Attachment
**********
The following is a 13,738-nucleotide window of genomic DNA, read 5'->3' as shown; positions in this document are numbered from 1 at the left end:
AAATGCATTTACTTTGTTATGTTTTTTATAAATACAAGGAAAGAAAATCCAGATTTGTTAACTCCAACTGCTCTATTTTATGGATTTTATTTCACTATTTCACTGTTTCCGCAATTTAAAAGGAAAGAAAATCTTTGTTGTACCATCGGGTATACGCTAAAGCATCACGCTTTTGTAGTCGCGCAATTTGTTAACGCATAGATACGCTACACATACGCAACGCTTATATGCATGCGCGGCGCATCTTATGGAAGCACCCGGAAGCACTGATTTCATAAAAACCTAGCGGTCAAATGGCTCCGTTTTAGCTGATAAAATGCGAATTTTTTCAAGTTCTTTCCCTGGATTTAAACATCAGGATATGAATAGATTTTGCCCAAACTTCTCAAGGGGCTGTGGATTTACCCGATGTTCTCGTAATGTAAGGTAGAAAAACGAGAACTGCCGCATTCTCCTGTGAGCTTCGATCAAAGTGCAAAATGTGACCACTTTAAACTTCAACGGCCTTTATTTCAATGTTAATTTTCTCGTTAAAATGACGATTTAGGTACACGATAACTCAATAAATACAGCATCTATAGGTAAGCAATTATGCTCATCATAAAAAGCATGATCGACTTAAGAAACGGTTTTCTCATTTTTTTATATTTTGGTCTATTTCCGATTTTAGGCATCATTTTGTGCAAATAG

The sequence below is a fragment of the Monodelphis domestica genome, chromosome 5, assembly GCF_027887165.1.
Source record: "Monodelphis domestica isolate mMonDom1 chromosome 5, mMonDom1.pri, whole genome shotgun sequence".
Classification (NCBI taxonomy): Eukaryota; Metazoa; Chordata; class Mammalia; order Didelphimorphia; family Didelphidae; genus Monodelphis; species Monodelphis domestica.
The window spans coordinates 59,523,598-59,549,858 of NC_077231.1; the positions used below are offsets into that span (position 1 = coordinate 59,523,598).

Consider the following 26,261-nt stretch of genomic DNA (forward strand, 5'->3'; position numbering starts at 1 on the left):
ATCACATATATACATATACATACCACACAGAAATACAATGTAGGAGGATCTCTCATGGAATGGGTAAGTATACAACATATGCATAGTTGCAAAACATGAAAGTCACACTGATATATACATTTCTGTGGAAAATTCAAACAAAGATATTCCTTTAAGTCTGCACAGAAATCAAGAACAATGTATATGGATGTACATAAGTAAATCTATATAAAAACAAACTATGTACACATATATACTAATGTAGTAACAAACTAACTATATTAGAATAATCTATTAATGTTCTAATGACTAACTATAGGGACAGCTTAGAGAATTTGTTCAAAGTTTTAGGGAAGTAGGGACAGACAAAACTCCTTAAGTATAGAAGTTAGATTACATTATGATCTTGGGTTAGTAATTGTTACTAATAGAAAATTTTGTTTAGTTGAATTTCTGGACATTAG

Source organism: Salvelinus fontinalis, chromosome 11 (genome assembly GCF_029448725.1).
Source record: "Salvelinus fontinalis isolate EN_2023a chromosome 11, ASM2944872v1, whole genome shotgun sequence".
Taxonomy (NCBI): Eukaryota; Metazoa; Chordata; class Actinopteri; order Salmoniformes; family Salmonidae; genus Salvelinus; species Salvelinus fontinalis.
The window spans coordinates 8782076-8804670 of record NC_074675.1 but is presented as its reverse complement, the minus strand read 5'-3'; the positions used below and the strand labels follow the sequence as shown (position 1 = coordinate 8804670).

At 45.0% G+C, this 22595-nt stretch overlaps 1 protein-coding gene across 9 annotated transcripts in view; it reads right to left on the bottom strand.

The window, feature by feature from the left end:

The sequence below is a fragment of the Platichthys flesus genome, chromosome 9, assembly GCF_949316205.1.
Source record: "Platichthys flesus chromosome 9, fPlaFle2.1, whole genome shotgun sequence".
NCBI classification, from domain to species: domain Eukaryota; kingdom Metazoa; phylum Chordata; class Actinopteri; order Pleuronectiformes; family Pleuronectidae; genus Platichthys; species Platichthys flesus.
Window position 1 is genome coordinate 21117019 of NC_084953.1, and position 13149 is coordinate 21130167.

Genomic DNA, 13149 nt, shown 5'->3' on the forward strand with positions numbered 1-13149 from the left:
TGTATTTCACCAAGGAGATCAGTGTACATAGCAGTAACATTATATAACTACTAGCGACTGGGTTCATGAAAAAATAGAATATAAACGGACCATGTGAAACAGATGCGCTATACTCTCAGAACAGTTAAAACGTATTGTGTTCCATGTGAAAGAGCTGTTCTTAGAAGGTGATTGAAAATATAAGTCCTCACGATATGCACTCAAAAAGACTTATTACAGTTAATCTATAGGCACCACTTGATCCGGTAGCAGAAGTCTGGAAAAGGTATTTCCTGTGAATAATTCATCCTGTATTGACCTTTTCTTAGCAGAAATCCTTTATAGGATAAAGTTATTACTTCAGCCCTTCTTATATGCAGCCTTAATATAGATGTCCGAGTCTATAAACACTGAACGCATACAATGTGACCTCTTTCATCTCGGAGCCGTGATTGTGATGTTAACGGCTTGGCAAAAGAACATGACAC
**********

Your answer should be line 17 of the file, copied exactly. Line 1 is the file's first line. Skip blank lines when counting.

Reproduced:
NCBI classification, from domain to species: domain Eukaryota; kingdom Metazoa; phylum Chordata; class Actinopteri; order Pleuronectiformes; family Pleuronectidae; genus Platichthys; species Platichthys flesus.